Many genealogists are familiar with the free website, Internet Archive, as a free source of digitized books and historical texts. Many, however, don't realize that you can also use this site to access digitized copies of many genealogical records, also for free! Just check out the U.S. census images, for example, scanned from microfilm from the collections of the Allen County Public Library. Federal decennial censuses are available 1790-1930 as digitized image scans only -- no search available. Despite having full, searchable access to U.S. census records through other websites, I still turn to the Internet Archive U.S. census collection whenever I run into a hard-to-read census page; the copies are very often clearer and easier-to-read. If you're on budget, you can conduct your free census searches at FamilySearch.org, and then browse Internet Archive for the actual census image for any census to which FamilySearch does not include the full census images (e.g. 1910-1930). Sure it takes some time to browse to the correct page but heck, I can do it from home in my pajamas for free. What's there to complain about?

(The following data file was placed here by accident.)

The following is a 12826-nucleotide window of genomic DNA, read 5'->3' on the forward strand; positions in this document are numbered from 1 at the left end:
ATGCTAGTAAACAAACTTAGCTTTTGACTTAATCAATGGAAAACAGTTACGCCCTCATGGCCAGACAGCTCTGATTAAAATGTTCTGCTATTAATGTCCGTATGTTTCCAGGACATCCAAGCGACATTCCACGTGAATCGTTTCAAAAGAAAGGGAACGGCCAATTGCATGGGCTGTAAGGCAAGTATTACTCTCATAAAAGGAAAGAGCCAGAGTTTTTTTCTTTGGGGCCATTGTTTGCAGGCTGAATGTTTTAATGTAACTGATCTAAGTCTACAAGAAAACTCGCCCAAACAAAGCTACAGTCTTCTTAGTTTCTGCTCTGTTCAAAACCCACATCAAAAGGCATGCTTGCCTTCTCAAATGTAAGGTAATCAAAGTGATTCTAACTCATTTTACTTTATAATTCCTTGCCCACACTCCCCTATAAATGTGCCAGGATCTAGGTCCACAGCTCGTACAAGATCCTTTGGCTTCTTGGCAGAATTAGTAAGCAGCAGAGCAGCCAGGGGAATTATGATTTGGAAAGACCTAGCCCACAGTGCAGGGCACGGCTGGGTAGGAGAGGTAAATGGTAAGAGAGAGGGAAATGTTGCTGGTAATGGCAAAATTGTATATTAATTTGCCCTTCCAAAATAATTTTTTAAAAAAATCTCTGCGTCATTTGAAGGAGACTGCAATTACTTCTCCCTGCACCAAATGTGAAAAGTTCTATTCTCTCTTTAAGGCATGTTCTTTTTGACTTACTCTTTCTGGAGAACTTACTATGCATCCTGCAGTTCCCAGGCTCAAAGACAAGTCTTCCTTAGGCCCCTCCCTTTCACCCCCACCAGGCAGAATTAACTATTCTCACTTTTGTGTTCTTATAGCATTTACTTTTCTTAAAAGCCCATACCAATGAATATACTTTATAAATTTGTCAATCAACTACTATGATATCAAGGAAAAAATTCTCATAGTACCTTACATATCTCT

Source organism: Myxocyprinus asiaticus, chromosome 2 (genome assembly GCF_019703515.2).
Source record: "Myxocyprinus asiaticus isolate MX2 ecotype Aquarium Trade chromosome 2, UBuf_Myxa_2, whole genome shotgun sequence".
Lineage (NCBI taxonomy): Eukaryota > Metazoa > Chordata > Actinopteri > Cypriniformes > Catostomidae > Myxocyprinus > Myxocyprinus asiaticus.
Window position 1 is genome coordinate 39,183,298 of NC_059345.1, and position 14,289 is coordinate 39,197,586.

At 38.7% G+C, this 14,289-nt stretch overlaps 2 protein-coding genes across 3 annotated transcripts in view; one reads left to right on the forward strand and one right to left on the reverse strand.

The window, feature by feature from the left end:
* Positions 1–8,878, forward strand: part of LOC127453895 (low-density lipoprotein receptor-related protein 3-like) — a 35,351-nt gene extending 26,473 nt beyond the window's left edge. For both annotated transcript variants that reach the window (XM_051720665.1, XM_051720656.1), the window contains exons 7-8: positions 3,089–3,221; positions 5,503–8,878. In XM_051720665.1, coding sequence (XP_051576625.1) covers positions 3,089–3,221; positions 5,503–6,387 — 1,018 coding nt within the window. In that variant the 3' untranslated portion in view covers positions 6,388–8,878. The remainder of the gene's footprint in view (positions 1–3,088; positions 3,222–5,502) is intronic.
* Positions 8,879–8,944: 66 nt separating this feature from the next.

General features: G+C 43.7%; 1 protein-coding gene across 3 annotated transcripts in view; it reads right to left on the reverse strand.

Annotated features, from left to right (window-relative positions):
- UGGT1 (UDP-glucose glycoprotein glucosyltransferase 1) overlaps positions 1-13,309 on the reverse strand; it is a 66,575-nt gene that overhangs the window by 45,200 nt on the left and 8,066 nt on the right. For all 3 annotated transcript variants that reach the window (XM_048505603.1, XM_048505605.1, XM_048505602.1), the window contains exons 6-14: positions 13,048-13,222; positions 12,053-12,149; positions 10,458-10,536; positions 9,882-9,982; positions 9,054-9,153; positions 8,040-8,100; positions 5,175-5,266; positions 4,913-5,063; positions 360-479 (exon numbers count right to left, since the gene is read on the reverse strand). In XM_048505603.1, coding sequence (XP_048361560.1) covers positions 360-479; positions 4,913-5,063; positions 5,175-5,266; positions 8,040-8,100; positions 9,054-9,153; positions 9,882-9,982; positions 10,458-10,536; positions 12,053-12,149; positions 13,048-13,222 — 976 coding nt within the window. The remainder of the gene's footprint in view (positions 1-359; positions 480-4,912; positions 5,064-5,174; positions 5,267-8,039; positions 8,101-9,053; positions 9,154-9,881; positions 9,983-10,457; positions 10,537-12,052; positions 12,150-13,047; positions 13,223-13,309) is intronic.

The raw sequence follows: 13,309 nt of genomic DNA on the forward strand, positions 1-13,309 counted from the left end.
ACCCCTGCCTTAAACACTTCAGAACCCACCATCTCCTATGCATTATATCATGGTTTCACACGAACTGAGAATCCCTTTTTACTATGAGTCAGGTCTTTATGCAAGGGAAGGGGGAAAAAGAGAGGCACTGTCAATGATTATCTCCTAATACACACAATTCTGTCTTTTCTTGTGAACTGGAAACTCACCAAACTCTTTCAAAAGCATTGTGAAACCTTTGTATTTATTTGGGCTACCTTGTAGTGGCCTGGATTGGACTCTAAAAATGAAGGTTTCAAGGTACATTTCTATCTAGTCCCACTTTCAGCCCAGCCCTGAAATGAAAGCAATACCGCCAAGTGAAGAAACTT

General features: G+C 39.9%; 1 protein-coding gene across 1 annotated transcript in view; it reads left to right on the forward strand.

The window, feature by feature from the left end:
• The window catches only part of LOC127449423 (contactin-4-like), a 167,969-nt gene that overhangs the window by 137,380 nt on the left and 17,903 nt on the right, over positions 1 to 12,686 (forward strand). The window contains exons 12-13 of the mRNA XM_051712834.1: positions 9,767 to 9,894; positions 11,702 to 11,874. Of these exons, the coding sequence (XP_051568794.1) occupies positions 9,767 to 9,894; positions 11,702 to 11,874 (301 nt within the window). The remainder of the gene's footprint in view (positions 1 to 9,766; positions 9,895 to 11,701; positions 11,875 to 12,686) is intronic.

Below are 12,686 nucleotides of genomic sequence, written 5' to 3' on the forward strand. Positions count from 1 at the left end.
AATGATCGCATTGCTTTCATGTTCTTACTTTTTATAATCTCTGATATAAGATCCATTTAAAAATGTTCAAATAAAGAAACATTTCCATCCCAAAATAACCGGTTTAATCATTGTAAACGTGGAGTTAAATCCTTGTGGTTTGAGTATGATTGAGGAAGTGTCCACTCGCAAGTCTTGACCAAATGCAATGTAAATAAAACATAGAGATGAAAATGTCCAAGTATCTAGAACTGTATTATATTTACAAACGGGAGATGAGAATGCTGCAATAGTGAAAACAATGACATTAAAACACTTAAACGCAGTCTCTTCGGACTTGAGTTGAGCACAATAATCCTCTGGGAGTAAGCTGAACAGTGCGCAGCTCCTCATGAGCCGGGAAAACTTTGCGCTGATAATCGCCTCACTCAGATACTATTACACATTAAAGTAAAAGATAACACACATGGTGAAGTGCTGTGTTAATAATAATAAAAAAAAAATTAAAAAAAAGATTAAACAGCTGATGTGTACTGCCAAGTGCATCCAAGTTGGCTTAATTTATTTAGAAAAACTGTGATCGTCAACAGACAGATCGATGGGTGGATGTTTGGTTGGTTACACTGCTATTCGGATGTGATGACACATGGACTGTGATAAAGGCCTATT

A variety of other great collections of genealogical interest can be found under Ebook and Texts Archive -> Additional Collections -> Genealogy, which includes vital statistics, parish records, and other historical and biographical documents digitized from the genealogical collections of the Allen County Public Library in Fort Wayne, Indiana; Robarts Library at the University of Toronto; the University of Illinois Urbana-Champaign Library; the National Library of Scotland; and the Boston Public Library. Many of these -- such as U.S. passenger lists and passport applications -- are available elsewhere on subscription-based websites as searchable collections, but on Internet Archives the digitized images are free as long as you are willing to browse the records. Available collections cover the gamut from Scottish directories to Records of the Cotton Bureau of the Trans-Mississippi Department of the Confederate War Department. Of course there are also many genealogically relevant texts that aren't necessarily classified under the genealogy collection. Duke University Libraries, for example, has uploaded a large collection of Confederate imprints to Internet Archive, ranging from broadsides to General Orders.
Due to the vast amount of data available on Internet Archive, learning how to effectively focus your search can often be critical to finding content relevant to your research. Learn more about the types of content that can be found in Internet Archive, plus the search methods that provide the best results in my Guide to Research in the Internet Archive.